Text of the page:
Flavonoids are a large family of polyphenolic compounds synthesized by plants. Many of the common dietary flavonoids are shown in Table 1 below along with their common food sources.

Table 1: Common Dietary Flavonoids

Flavonoid Subclass Dietary Flavonoids Some Common Food Sources
Anthocyanidins  Cyanidin, Delphinidin, Malvidin, Pelargonidin, Peonidin, Petunidin Red, blue, and purple berries; red and purple grapes; red wine
Flavonols  Monomers (Catechins) Catechin, Epicatechin, Epigallocatechin, Epicatechin gallate, Epigallocatecin gallateDimers and Polymers:Theaflavins, Thearubigins, Proanthocyanidins Catechins: Teas (particularly green and white), chocolate, grapes, berries, apples Theaflavins, Thearubigins: Teas (particularly black and oolong) Proanthocyanidins: Chocolate, apples, berries, red grapes, red wine.
Flavanones Hesperetin, Naringenin, Eriodictyol Citrus fruits and juices, e.g., oranges, grapefruits, lemons.
Flavonols Quercetin, Kaempferol, Myricetin, Isorhamnetin Widely distributed: yellow onions, scallions, kale, broccoli, apples, berries, teas.
Flavones Apigenin, Luteolin Parsley, thyme, celery, hot peppers.
Isoflavones Daidzein, Genistein, Glycitein Soybeans, soy foods, legumes.

In addition to flavonoids many other plant based substances appear to produce health benefits through hormetic effects mediated by Nrf2.  The December 2011 publication Nutritional antioxidants and adaptive cell responses: an update reports: “Many plant antioxidants, intaken through the daily diet or plant-derived dietary supplements, have been shown able to prevent free radical-related diseases by counteracting cell oxidative stress. However, it is now considered that the in vivo beneficial effects of these phytochemicals are unlikely to be explained just by their antioxidant capability.

"Several plant antioxidants exhibit hormetic properties, by acting as ‘low-dose stressors’ that may prepare cells to resist more severe stress. In fact, low doses of these phytochemicals activate cell signaling pathways (being the most prominent examples the modulation of the Nrf2/Keap1 pathway, the NF-κB pathway and the Sirtuin-FOXO pathway) but high doses are cytotoxic.

"Herein we review the adaptive responses induced by the most known plant hormetic antioxidants, which are sulforaphane, resveratrol, curcumin, flavonoids, green tea catechins and diallylsulphides [in garlic], as well as the molecular mechanisms involved in such responses. Furthermore, this review outlines that the hormetic properties of these bioactive plant antioxidants might be successfully employed for realizing health-promoting dietary interventions especially in the field of neurodegenerative diseases and cancer.”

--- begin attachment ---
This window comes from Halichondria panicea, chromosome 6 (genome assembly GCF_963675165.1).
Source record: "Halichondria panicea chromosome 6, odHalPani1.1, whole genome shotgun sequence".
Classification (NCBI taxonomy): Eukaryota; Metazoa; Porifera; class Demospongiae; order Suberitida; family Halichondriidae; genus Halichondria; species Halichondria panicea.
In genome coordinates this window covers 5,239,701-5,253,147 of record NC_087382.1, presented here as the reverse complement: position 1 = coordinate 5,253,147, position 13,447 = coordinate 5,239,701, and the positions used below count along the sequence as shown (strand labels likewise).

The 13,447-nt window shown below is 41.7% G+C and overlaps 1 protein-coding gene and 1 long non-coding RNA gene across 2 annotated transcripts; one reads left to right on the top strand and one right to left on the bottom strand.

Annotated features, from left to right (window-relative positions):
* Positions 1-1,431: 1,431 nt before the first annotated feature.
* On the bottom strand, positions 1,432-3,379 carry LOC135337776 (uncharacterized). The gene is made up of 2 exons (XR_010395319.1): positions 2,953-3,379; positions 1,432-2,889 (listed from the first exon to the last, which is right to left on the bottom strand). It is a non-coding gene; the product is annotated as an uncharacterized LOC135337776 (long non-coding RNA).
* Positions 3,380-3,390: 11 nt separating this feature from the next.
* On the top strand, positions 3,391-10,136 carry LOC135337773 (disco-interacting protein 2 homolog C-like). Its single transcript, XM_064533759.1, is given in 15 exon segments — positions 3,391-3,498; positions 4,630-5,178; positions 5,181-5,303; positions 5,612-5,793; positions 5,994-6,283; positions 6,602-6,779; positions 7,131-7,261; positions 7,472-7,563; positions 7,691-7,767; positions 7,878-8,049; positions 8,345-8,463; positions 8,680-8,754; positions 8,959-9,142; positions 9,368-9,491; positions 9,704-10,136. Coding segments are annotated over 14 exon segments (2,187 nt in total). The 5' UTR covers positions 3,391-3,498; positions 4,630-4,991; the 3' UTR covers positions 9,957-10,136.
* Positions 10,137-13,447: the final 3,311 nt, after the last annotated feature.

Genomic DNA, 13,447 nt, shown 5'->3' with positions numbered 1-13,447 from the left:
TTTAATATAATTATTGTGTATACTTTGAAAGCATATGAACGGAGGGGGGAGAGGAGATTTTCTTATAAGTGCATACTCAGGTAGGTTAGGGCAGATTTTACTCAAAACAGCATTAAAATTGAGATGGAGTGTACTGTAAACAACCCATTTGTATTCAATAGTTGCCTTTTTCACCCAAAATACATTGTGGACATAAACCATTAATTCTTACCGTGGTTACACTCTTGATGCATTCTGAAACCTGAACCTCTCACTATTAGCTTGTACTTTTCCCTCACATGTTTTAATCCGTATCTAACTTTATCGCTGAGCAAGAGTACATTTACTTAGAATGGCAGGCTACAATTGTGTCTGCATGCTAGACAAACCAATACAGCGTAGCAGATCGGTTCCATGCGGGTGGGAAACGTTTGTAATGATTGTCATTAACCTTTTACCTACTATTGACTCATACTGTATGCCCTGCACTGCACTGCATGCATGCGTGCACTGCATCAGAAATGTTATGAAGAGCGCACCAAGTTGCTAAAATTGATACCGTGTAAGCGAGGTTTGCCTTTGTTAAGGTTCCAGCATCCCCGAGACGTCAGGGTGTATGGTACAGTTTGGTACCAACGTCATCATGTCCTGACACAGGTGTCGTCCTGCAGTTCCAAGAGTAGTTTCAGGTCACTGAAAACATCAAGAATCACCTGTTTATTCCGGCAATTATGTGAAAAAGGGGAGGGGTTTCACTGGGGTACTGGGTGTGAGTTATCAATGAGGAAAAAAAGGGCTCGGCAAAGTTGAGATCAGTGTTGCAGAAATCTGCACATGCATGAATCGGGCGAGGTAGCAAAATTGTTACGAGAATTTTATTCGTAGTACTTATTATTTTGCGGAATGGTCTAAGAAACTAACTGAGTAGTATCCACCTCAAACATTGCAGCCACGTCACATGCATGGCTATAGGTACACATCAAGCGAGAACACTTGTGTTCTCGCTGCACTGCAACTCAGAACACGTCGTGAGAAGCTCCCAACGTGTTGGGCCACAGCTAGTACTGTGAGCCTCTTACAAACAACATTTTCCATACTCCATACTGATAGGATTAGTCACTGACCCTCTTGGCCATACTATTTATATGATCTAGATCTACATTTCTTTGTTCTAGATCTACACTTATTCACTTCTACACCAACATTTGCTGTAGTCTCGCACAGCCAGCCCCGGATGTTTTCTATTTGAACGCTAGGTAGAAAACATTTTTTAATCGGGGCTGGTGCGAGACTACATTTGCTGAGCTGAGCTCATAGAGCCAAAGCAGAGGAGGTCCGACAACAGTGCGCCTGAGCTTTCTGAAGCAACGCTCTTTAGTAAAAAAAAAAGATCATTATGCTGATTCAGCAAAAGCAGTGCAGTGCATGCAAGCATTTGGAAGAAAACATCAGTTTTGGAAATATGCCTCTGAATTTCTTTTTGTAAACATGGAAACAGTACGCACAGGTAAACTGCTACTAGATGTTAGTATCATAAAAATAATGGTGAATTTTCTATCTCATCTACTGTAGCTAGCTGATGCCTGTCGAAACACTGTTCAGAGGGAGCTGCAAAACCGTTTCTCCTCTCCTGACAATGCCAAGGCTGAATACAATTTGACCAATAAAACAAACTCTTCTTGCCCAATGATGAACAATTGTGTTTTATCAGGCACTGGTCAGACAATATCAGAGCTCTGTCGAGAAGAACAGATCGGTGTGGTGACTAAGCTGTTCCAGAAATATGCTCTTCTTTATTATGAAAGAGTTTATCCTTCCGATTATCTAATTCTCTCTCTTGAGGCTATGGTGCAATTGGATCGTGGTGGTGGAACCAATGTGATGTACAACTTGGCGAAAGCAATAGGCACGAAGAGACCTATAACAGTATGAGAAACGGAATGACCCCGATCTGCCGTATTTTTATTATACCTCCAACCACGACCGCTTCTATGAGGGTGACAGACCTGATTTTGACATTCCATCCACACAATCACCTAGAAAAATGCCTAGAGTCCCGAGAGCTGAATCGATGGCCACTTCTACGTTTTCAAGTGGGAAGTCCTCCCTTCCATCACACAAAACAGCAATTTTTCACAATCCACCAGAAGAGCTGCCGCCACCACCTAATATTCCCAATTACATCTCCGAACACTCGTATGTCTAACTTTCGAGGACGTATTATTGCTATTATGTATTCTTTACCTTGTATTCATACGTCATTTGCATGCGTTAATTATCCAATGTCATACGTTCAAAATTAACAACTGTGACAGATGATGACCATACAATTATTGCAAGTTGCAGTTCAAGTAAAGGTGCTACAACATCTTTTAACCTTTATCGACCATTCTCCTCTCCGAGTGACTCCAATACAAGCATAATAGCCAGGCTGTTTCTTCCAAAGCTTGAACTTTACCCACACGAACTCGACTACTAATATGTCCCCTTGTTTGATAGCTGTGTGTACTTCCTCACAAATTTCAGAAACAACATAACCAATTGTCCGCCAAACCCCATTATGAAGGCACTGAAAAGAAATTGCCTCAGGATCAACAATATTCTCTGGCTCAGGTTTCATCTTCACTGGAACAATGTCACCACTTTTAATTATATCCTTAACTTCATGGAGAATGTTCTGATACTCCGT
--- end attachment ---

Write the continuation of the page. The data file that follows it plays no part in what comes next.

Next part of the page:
Ultimate Protector Nrf2 activator


1) An interesting fact is that Nrf2 is ubiquitously expressed with the highest concentrations (in descending order) in the kidney, muscle, lung, heart, liver, and brain. 

2) Another important fact is that the well-known nutrition supplement lipoic acid is a potent activator of Nrf2 and thus increases Gluthatione levels, which may explain its protective effect against diabetic co-morbidities. Additionally, the nutritional supplements tocotrienols (active forms of Vitamin E) and N-Acetyl-L-Cysteine (NAC) are also effective Nrf2 activators!

3) We have observed that the natural plant substances with the highest ORAC5.0 values appear to be among the most effective Nrf2 activators. For example, see the table below. In particular, note that Curcumin (98%), Grape Seed Extract, Green Tea Extract, and Reservatrol which are commonly used for their excellent Nrf2 activator effects are the most powerful in-vitro antioxidants . Please note that Ultimate Protector is over 50% more powerful as an antioxidant than the best single plant ingredient.


Ingredient Peroxyl Radical Hydroxyl Radical Peroxy-nitrite Radical Super-
oxide Radical
Singlet O2 Radical Total ORAC5.0
Curcumin 98% 5,750 8,920 906 597 66,290 82,500
Bilberry 25% 7,000 25,000 1,000 16,000 5,000 54,000
Cocoa 10,000 28,000 1,000 11,000 2,000 52,000
Grape Seed Extract 17,000 47,000 1,000 25,000 4,000 94,000
Green Tea Extract 11,000 41,000 2,000 56,000 3,000 113,000
Coffee Berry Extract 5,000 29,000 1,000 1,000 2,000 38,000
Mangosteen 4,000 8,000 1,000 18,000 4,000 35,000
Pine Bark 7,000 23,000 1,000 17,000 2,000 50,000
Resveratrol 12,000 50,000 1,000 8,000 22,000 93,000
ULTIMATE PROTECTOR 6,300 5,900 2,500 106,000 52,000 173,000